Severe ecological effects of herbicide spraying were also observed in the biodiverse upland forests of Vietnam, especially its rain forests. Mature tropical forests in this region have many species of hardwood trees. These forests are covered by a dense canopy consisting of complex layers. As a result, a single spraying of herbicide typically kills only about 10 percent of the larger trees. However, the goal of the U.S. military was to achieve a more extensive and longer-lasting defoliation. Hence, they sprayed many areas more than once. In fact, about 34 percent of Vietnam was treated with herbicides more than once.
The effects on animals of herbicide spraying in Vietnam are not well documented. However, there are many accounts of reduced populations of birds, mammals, reptiles, and other animals in the mangrove forests treated with herbicides. In addition, large decreases in the yield of nearshore fisheries have been attributed to the spraying of mangrove ecosystems, which provide spawning and nursery habitat for the fish.
The effects on wild animals were probably caused mostly by habitat changes resulting from herbicide spraying. However, there have also been numerous reports of domesticated agricultural animals becoming ill or dying. Because of the constraints of warfare, the specific causes of these illnesses and deaths were never studied properly by veterinary scientists. However, these ailments were commonly attributed to toxic effects of exposure to herbicides, mostly ingested by the animals with their food.
Use of petroleum as a weapon during the Persian Gulf War. Large quantities of petroleum are often spilled at sea during warfare, mostly as the result of damage to oil tankers or other facilities such as offshore production platforms. During the Iran-Iraq War of the 1980s and the Persian Gulf War of 1991–92, however, oil spills were deliberately used to gain military advantage, as well as to inflict economic damages on the enemy's postwar economy.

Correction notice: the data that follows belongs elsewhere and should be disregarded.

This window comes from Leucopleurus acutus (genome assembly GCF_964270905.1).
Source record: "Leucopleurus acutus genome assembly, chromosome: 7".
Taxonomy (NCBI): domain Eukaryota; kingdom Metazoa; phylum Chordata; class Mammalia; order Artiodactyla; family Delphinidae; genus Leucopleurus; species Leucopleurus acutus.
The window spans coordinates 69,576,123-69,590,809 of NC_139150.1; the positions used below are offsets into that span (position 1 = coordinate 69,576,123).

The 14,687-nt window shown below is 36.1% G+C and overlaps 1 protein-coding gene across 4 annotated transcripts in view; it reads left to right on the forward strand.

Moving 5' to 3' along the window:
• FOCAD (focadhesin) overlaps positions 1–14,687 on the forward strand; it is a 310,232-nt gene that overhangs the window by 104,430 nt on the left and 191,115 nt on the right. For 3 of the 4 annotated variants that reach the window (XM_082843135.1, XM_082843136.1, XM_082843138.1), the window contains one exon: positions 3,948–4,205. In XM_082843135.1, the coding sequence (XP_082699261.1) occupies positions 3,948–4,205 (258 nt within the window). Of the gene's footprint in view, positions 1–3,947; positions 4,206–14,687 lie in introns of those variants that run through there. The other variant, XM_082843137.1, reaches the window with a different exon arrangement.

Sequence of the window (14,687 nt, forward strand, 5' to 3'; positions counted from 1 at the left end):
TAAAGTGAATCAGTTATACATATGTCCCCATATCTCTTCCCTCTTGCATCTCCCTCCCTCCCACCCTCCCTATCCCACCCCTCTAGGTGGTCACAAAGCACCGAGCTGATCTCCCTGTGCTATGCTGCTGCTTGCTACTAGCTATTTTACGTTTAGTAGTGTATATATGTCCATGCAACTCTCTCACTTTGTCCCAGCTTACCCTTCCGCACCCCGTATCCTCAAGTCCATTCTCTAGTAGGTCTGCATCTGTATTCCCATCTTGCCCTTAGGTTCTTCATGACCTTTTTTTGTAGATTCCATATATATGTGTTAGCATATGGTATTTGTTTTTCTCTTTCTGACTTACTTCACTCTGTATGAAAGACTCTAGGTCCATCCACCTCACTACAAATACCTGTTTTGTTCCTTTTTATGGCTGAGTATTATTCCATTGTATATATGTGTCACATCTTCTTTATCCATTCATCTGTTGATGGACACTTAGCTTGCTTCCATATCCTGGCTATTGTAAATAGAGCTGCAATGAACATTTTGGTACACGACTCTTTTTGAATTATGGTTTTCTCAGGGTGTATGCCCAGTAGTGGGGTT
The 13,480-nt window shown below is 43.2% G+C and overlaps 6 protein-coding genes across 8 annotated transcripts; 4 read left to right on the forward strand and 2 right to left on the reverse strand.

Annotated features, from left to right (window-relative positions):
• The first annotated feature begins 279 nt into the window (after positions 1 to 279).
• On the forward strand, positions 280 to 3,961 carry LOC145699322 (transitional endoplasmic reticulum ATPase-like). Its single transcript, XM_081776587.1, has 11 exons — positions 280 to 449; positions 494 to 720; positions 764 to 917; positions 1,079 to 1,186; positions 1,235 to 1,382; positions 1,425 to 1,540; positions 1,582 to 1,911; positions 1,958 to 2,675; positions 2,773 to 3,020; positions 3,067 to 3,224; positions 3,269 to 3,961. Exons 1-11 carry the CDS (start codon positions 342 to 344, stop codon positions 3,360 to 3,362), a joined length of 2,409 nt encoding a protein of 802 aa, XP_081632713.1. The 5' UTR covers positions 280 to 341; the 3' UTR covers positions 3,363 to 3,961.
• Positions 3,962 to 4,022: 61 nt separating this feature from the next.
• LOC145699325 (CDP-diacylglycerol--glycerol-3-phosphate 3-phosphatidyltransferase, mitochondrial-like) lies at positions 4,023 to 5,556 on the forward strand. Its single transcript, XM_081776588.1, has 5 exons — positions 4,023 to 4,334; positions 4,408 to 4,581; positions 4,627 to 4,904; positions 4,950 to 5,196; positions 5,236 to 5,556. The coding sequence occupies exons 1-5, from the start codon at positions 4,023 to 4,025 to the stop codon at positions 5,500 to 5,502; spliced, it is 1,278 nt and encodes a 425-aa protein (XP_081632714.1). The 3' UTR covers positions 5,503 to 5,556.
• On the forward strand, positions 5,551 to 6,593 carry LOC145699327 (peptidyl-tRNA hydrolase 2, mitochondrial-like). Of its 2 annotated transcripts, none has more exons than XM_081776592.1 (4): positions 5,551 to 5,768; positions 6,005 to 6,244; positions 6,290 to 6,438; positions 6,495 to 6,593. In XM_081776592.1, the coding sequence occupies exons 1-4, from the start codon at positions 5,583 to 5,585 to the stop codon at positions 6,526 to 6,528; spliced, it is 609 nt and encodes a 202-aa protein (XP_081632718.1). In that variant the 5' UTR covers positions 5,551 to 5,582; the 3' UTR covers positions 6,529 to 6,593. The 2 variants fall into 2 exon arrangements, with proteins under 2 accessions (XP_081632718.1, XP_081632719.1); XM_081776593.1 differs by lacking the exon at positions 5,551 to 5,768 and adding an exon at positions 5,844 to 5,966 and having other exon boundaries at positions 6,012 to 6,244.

The world's all-time largest oceanic spill of petroleum occurred during the Persian Gulf War. The Iraqi military deliberately released almost 1 million tons (900,000 metric tons) of crude oil into the Persian Gulf from several tankers and an offshore facility for loading tankers. In part, the oil was spilled to establish a defensive barrier against an expected attack by the anti-Iraqi coalition forces. The hope was that igniting the immense quantities of spilled petroleum would create a floating inferno that would provide an effective barrier against a seaborne invasion. It is believed that the Iraqis also sought to contaminate the seawater used in desalination plants (salt removal facilities) that supply most of Saudi Arabia with freshwater.
The first treaty to control the use of chemical weapons was the Geneva Protocol, agreed upon in 1925 and subsequently signed by 132 nations. This treaty was prompted by the horrible uses of chemical weapons during World War I. It banned the use of asphyxiating (suffocating), poisonous, or other gases, as well as bacteriological (germ) methods of warfare. In spite of having signed this treaty, however, all major nations are known to have continued research on new and more effective chemical and bacteriological weapons.
In 1993, negotiators for various nations met at a Chemical Weapons Convention and agreed to the destruction of all chemical weapons within a 10 to 15 year period following ratification of a chemical weapons treaty. By the end of 2000, 174 nations had signed, ratified, or acceded to the treaty. In the long run, its effectiveness depends upon its ratification by all countries having significant stockpiles of chemical weapons, the countries' commitment to following the terms of the treaty, and the power of an international monitoring program to expose and discipline member countries ignoring the treaty.
Part of the problem in obtaining an effective chemical weapons treaty is desire. Nations have to want to destroy their stockpiles of weapons and discontinue making more of them. Another part of the problem is cost. By one estimate, it will cost $16 to $20 billion just to safely destroy the chemical weapons of the world's two largest military powers, the United States and Russia.